Pockets horizontal pockets edged in red, each with 3 brass buttons
Cuffs red (in the Prussian pattern) with 2 yellow braid loops and 2 brass buttons on the sleeve flap above each cuff
Turnbacks red fastened with a small brass button
Waistcoat white with one row of small brass buttons
Breeches white
Gaiters black
Leather Equipment
Crossbelt one white belt over the left shoulder for the cartridge box and one narrower white belt over the right shoulder for the haversack
Waistbelt white with a brass buckle
Cartridge Box black
Bayonet Scabbard brown
Scabbard brown
Footgear black shoes


Privates were armed with a musket, a bayonet and a sabre with a curved blade.

NCOs

NCOs wore uniforms similar to those of the privates with the following distinctions:

  • tricorne with wide gold lace and black and white quartered pompoms
  • golden lace loops instead of the yellow braid loops of the privates
  • no shoulder strap
  • gilt buttons
  • yellowish leather gloves
  • black and white sabre tassel

NCOs were armed with a sabre and a black half-pike measuring 10 Rhenish feet (3.06 m.) in the musketeer companies and 13 Rhenish feet (4.10 m.) in the grenadier companies (carried by the 3 most senior NCOs while other grenadier NCOs were armed with rifled muskets since 1744).

NCOs also carried canes (normally attached to a button at the top of the right front while carrying the half-pike).

Officers

Uniform of the officers in 1759 - Source: Engraving by von Schmalen, Nürnberg 1759

The uniforms of the officers were very similar to those of the privates with the following exceptions:

  • black tricorne with a thin gold lace and with a small gilt button (officers always wore tricornes notwithstanding if they were commanding musketeers, fusiliers or grenadiers)
  • white neck stock
  • no shoulder strap on the coat
  • 6 gilt buttons with golden embroidery loops on each side on the chest (arranged 2-2-2)
  • 2 golden embroidery loops on each side at the waist
  • 1 golden embroidery loop on each side in the small of the back.
  • 1 golden embroidery loop on each side between the back and the pocket
  • 2 golden embroidery loops on each pocket
  • open cuffs in the Prussian pattern
  • 4 golden embroidery loops and 4 gilt buttons on the sleeve flap of each cuff
  • no turnback on the coat
  • black and silver sash around the waist

Officers carried black spontoons measuring 7 ½ Rhenish feet (2.36 m.) and an officer stick.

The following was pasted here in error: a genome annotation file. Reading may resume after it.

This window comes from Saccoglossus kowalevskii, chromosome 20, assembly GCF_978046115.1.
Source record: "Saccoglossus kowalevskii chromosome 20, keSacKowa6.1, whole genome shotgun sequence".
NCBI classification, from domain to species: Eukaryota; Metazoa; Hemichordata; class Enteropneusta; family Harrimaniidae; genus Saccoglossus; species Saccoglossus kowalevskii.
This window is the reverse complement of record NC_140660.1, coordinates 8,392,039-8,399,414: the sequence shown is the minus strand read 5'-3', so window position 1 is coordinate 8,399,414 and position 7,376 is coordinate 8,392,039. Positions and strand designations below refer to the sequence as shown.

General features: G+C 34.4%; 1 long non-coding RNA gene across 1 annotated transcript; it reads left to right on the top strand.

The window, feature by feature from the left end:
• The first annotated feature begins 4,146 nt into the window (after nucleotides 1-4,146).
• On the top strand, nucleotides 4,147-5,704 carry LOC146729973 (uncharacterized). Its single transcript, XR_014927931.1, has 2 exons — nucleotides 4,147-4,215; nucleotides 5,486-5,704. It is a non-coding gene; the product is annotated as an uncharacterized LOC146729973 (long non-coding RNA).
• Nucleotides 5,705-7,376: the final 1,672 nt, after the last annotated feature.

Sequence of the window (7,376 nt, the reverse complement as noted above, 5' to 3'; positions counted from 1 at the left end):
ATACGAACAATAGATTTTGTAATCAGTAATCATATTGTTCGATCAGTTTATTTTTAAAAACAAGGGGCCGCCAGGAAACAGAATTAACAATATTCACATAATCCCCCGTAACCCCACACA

Musicians

The drummer lace consisted of a white braid decorated with a complicated red black pattern.

The uniforms of the drummers were similar to those of the privates but had much more elaborate lacing and other peculiarities:

  • no shoulder strap
  • swallow nest decorated with 5 vertical narrow drummer laces, 1 horizontal narrow drummer lace on each shoulder
  • coat, lapels, pockets and cuffs edged with the narrow drummer lace
  • only the buttonholes under the lapels and those in the small of the back were laced
  • each sleeve decorated with 8 chevrons bordered on each side with a wide drummer lace

Colours

Colonel colour (Leibfahne): White field with a yellow flamed cross. Centre device consisting of a yellow medallion surrounded by a silver laurel wreath and surmounted by a silver crown. The medallion is decorated with a black eagle holding a sword and lightning bolts surmounted by a white scroll bearing the silver motto "Pro Gloria et Patria". Corner monograms (crowns, laurel wreaths, “FR” ciphers) and grenades in silver.

Regimental colours (Kompaniefahnen): Yellow field with a white flamed cross. Centre device consisting of a white medallion surrounded by a silver laurel wreath and surmounted by a silver crown. The medallion is decorated with a black eagle holding a sword and lightning bolts surmounted by a yellow scroll bearing the silver motto "Pro Gloria et Patria". Corner monograms (crowns, laurel wreaths, “FR” ciphers) and grenades in silver.

Colonel Colour - Source: Hannoverdidi
Regimental Colour - Source: Hannoverdidi

The pikes used as staffs for the colours were black.

References

Bleckwenn, Hans (Hrsg.): Das Altpreussische Heer - Erscheinungsbild und Wesen 1713-1807, Teil III: Übersichten altpreußischer Uniformgestaltung; Band 3: Die Uniformen der Infanterie 1753-1786, Osnabrück 1973.

Die Bewaffnung und Ausrüstung der Armee Friedrichs des Großen: Eine Dokumentation aus Anlaß seines 200. Todesjahres, 2 erw. Auflage, Raststatt 1986

Guddat, Martin: Grenadiere, Musketiere, Füsiliere: Die Infanterie Friedrichs des Großen, Herford 1986

Hohrath, Daniel: The Uniforms of the Prussian Army under Frederick the Great from 1740 to 1786; Vol. 2; Verlag Militaria, Vienna: 2011, pp. 208-217

Menzel, Adolf v.: Die Armee Friedrichs des Großen in ihrer Uniformierung, Berlin 1851-1857

Schirmer, Friedrich: Die Heere der kriegführenden Staaten 1756-1763, published by KLIO-Landesgruppe Baden-Württemberg, Neuauflage 1989

N.B.: the section Service during the War is mostly derived from our articles depicting the various campaigns, battles and sieges.